Inslee also announced that he will remove on Feb. 17 a statewide requirement that postpones all non-emergent surgeries. The governor praised health care and hospital workers, saying that even as pandemic numbers wane, “we need to stand with them in the coming weeks.”
“We know how hard our hospital workers have been working,” he said, “and we appreciate their incredible diligence during this period of time. They’re gonna have continued work as they catch up for other measures.”
The omicron variant is “considerably less lethal” than previous COVID-19 viruses but “still has the capacity to jam your hospital so nobody can get treatment for a heart attack,” Inslee continued. “That’s our major concern here.”
Lacy Fehrenbach, the governor’s deputy secretary for the state’s COVID response, said at Wednesday’s press conference that Washington will continue to monitor case numbers and hospitalization rates.
“We are fortunate in Washington state to have a high percent of people vaccinated — 80% of those eligible have received their vaccines — and also we’re looking at what is on the horizon,” Fehrenbach said.
Hospitals, however, are still having trouble finding places for patients to go after they are done needing care. If a patient can’t find a nursing home or rehabilitation center or can’t go home, the hospital can’t put a new patient in that space. At the hospital press conference earlier this week, Kunal Joshi, a doctor who works at both Swedish and Overlake medical centers discussed admitting patients for broken hips during the snowstorm in January, then not being able to discharge them because many had also tested positive for COVID-19. Nursing homes didn’t have adequate room to isolate the patients, and some families were unable to safely bring their relatives home.
Vaccines for Young Children
As health care workers continue to battle the state’s largest-ever wave of hospitalizations related to the virus, more hope is on the vaccine horizon. Shaquita Bell, senior medical director of the Odessa Brown Children’s Clinic in Seattle, said she’s eager to begin offering vaccines to young children once approved by the federal government. Regulators are scheduled to discuss approval on Feb. 15 of a Pfizer vaccine for kids from 6 months to 5 years old.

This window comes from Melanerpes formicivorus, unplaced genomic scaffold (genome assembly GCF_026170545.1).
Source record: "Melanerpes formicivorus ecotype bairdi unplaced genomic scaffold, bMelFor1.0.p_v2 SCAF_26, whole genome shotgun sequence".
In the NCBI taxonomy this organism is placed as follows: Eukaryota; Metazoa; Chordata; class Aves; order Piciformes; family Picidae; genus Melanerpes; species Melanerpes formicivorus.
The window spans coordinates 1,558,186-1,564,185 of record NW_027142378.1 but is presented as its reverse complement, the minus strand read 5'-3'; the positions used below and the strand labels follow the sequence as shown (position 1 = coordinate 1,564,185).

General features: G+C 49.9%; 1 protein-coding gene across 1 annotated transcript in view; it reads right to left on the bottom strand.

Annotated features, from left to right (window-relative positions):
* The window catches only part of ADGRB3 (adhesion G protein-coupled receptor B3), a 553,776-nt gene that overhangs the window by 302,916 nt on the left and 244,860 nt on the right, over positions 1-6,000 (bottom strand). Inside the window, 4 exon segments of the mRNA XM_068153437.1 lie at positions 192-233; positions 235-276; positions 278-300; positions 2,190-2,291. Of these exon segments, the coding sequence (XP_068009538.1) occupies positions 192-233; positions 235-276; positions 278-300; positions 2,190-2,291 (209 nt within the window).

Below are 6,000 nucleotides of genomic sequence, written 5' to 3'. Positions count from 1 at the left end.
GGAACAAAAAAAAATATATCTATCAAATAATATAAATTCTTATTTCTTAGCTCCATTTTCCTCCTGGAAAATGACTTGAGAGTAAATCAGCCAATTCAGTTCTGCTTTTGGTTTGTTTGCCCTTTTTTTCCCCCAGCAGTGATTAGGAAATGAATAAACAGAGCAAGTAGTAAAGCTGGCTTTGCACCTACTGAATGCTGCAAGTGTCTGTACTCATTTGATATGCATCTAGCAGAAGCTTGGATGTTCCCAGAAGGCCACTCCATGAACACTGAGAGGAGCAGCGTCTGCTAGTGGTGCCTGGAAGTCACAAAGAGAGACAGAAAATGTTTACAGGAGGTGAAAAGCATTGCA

“We are getting excited to vaccinate babies,” said Bell, who sees about 2,000 children as their pediatrician. If the new vaccine is approved for use by the Centers for Disease Control, she predicted it might be available as soon as early March.
Whether parents will flock to get young children vaccinated is another open question. In Washington so far, only 37% of children ages 5 through 12 have been vaccinated.
Bell said she believes families want to make decisions after hearing information from people they trust. With a majority of the staff at Odessa Brown being BIPOC, she said, workers are prepared to combat misinformation as a full-time job.
“They want to come to a clinic,” she explained, “and not a CVS pharmacy.”
Ben Adlin is a reporter and editor who grew up in the Pacific Northwest and currently lives on Capitol Hill. He’s covered politics and legal affairs from Seattle and Los Angeles for the past decade and has been an Emerald contributor since May 2020, writing about community and municipal news. Find him on Twitter at @badlin.
Sally James is a science writer in Seattle. You can read more of her work at www.seattlesciencewriter.com. She’s written about biotech, cancer research, and health literacy and volunteered as president of the nonprofit Northwest Science Writers Association.
📸 Featured image by Susan Fried.
Before you move on to the next story … Please consider that the article you just read was made possible by the generous financial support of donors and sponsors. The Emerald is a BIPOC-led nonprofit news outlet with the mission of offering a wider lens of our region’s most diverse, least affluent, and woefully under-reported communities. Please consider making a one-time gift or, better yet, joining our Rainmaker Family by becoming a monthly donor. Your support will help provide fair pay for our journalists and enable them to continue writing the important stories that offer relevant news, information, and analysis. Support the Emerald!